Who wants to exercise?!
I know some of you may have flinched at the word “exercise” mentioned above, but you’ll have to get over your guilt because it’s an important concept I want to address in language learning techniques. In case you didn’t see it coming, here’s the analogy: deciding to learn a language is a long-term commitment that requires dedication and goal-setting – much like getting in shape. Results do not happen overnight. I am not capable of running a marathon tomorrow because I have not gone through the proper training methods, nor am I capable of having a witty conversation in Spanish at a cafe tomorrow morning for similar reasons. What I can do, however, is chip away at the obstacles against me little by little by setting reachable, specific goals along the way. This is where I think Livemocha and other online language learning tools can be helpful: set aside some time everyday to practice your target language as you would for exercise. Easy to say, right?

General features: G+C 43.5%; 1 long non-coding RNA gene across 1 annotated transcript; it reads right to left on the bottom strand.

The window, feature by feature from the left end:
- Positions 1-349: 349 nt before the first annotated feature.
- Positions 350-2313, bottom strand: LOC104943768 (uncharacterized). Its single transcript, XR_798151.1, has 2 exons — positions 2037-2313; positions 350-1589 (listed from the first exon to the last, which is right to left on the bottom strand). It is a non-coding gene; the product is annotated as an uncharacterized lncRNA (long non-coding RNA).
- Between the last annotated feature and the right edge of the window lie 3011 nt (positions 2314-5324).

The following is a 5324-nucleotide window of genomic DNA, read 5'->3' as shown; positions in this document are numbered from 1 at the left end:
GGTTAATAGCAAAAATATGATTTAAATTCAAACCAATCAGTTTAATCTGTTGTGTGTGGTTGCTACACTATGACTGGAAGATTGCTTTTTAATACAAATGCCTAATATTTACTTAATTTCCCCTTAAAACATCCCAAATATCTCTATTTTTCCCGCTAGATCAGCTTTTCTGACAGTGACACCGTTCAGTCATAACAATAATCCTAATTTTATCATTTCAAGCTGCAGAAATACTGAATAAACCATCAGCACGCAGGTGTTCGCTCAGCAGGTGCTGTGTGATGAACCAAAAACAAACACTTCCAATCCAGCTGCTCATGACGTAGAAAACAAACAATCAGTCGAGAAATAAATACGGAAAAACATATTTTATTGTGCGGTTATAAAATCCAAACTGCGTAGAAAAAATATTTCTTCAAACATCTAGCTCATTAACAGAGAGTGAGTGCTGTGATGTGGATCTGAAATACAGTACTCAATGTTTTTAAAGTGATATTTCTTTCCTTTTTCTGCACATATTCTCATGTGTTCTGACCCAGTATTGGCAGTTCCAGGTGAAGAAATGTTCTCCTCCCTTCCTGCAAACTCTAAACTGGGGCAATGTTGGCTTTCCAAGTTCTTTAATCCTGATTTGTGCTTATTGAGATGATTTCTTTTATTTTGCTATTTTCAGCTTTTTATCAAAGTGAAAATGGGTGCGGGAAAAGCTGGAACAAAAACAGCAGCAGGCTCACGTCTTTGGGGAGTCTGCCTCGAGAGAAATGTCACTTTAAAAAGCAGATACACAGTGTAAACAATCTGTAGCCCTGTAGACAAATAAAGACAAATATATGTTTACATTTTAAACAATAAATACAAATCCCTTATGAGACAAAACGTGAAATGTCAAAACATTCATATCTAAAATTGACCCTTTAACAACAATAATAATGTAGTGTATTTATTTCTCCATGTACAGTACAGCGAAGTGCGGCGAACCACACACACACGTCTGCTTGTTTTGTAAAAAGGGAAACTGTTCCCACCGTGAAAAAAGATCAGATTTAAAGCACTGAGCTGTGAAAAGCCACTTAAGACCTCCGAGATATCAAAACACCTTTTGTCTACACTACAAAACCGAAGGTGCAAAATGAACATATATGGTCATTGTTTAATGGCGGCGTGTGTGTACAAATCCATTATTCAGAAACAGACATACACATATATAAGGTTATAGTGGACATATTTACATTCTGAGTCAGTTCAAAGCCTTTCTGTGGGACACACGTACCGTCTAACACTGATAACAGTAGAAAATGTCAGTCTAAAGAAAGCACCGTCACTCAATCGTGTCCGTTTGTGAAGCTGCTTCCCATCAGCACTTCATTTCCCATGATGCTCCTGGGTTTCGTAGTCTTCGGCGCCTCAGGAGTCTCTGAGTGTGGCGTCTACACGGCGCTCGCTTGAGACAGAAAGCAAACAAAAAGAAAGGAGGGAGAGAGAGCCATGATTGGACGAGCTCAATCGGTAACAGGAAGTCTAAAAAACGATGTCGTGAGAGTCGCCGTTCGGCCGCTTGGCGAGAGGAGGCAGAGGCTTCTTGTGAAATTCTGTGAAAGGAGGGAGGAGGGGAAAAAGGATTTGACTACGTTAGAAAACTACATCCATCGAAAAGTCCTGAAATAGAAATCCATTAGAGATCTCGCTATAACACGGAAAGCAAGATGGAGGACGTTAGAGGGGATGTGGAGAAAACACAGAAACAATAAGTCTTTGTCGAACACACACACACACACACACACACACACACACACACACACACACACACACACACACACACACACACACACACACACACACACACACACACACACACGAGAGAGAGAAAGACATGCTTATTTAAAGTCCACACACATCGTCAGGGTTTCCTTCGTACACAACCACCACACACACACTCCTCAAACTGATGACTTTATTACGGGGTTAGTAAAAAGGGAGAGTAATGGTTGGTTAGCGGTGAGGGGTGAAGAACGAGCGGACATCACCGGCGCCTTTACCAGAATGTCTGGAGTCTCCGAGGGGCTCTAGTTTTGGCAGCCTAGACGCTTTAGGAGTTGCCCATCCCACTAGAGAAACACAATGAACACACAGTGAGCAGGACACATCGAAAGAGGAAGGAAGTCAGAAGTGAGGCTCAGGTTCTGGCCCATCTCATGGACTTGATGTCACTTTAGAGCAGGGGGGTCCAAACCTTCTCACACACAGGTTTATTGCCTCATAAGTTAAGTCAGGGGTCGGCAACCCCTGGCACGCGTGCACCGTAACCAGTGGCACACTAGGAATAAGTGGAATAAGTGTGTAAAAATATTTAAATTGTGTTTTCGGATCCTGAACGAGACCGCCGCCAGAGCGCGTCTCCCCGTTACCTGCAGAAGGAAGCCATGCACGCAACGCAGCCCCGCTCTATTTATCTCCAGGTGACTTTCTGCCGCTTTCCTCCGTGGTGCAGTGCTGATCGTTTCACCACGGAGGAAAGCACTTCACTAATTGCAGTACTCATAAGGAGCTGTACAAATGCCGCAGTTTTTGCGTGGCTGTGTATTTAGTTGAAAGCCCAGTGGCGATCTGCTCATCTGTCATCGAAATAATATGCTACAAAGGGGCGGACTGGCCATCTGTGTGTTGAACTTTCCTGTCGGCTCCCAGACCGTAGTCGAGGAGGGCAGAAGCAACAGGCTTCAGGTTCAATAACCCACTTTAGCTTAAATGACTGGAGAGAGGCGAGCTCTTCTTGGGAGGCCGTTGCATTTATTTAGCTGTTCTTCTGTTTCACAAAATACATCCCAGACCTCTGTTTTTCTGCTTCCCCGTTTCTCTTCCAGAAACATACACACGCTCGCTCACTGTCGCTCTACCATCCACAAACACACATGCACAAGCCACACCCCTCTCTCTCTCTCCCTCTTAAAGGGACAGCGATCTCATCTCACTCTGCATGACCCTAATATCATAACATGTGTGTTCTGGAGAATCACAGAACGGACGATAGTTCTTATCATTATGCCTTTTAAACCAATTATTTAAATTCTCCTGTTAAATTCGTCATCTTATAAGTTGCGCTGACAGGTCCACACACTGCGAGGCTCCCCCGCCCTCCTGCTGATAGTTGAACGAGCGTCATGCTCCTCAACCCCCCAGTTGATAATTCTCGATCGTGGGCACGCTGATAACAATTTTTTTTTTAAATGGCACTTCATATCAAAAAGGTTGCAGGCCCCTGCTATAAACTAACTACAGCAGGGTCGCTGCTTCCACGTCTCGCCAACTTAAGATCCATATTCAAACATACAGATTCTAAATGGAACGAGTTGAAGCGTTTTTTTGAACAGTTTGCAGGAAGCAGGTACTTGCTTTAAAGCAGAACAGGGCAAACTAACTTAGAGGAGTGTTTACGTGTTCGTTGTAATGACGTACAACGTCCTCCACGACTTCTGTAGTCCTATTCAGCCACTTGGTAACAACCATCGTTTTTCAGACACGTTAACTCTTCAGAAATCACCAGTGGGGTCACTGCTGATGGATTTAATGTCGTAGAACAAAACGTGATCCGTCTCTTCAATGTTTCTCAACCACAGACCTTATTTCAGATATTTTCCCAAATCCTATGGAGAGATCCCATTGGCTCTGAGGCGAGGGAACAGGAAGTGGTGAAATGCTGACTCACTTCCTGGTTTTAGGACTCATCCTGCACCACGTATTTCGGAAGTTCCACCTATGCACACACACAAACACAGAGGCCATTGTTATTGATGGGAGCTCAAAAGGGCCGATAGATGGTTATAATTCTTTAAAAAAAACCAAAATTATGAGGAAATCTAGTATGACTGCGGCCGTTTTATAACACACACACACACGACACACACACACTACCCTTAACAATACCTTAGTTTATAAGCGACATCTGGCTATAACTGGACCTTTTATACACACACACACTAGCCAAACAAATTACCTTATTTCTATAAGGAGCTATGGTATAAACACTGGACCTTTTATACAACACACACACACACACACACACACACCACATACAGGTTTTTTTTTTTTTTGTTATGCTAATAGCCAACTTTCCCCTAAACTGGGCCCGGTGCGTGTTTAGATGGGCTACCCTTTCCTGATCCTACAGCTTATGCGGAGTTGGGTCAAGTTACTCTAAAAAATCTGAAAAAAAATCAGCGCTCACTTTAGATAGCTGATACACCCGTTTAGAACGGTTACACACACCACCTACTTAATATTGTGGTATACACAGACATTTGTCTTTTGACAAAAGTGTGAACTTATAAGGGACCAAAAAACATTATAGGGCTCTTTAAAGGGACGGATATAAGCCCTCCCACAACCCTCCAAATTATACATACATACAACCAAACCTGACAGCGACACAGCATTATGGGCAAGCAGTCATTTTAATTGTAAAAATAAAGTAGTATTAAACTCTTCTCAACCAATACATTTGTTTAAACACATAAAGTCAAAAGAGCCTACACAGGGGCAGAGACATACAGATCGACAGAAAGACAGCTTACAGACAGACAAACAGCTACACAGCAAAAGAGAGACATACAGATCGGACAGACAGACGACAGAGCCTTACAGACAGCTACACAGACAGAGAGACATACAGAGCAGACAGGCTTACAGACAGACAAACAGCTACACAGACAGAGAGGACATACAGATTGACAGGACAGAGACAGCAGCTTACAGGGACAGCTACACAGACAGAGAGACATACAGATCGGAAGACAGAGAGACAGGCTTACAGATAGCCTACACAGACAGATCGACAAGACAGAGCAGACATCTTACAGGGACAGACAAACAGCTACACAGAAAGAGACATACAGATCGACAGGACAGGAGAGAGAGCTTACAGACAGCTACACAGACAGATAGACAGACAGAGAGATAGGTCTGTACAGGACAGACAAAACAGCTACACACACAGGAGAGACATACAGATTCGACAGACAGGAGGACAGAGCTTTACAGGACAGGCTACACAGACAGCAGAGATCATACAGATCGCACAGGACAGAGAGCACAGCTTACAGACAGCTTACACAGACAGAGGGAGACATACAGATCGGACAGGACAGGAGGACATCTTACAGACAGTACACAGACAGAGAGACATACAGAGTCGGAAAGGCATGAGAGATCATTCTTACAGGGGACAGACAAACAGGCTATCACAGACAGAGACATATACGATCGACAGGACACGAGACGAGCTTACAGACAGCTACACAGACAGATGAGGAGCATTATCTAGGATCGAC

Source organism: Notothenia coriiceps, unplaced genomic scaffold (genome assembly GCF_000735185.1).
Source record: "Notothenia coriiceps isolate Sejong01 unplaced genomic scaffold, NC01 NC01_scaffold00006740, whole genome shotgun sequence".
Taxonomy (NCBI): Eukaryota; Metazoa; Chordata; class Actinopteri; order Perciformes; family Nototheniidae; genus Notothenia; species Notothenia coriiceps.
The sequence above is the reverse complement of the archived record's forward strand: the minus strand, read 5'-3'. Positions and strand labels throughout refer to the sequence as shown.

The hard part is follow through.
Deciding to start a language is indeed easy, but following through can seem an impossible task. I understand this personally since I teach French at 8:30 in the morning Monday through Friday. Students start off with good intentions, but many end up skipping out on lessons or dropping the class altogether because of the daily demands of in-class participation, homework, and frequent quizzes required by the syllabus. The same happens with fitness regimens, of course. We like to blame our busy schedules, the weather, or use another excuse to make us feel less guilty, but what remains the same is that consistency is one of the most important factors in language learning.
Make room for your language learning.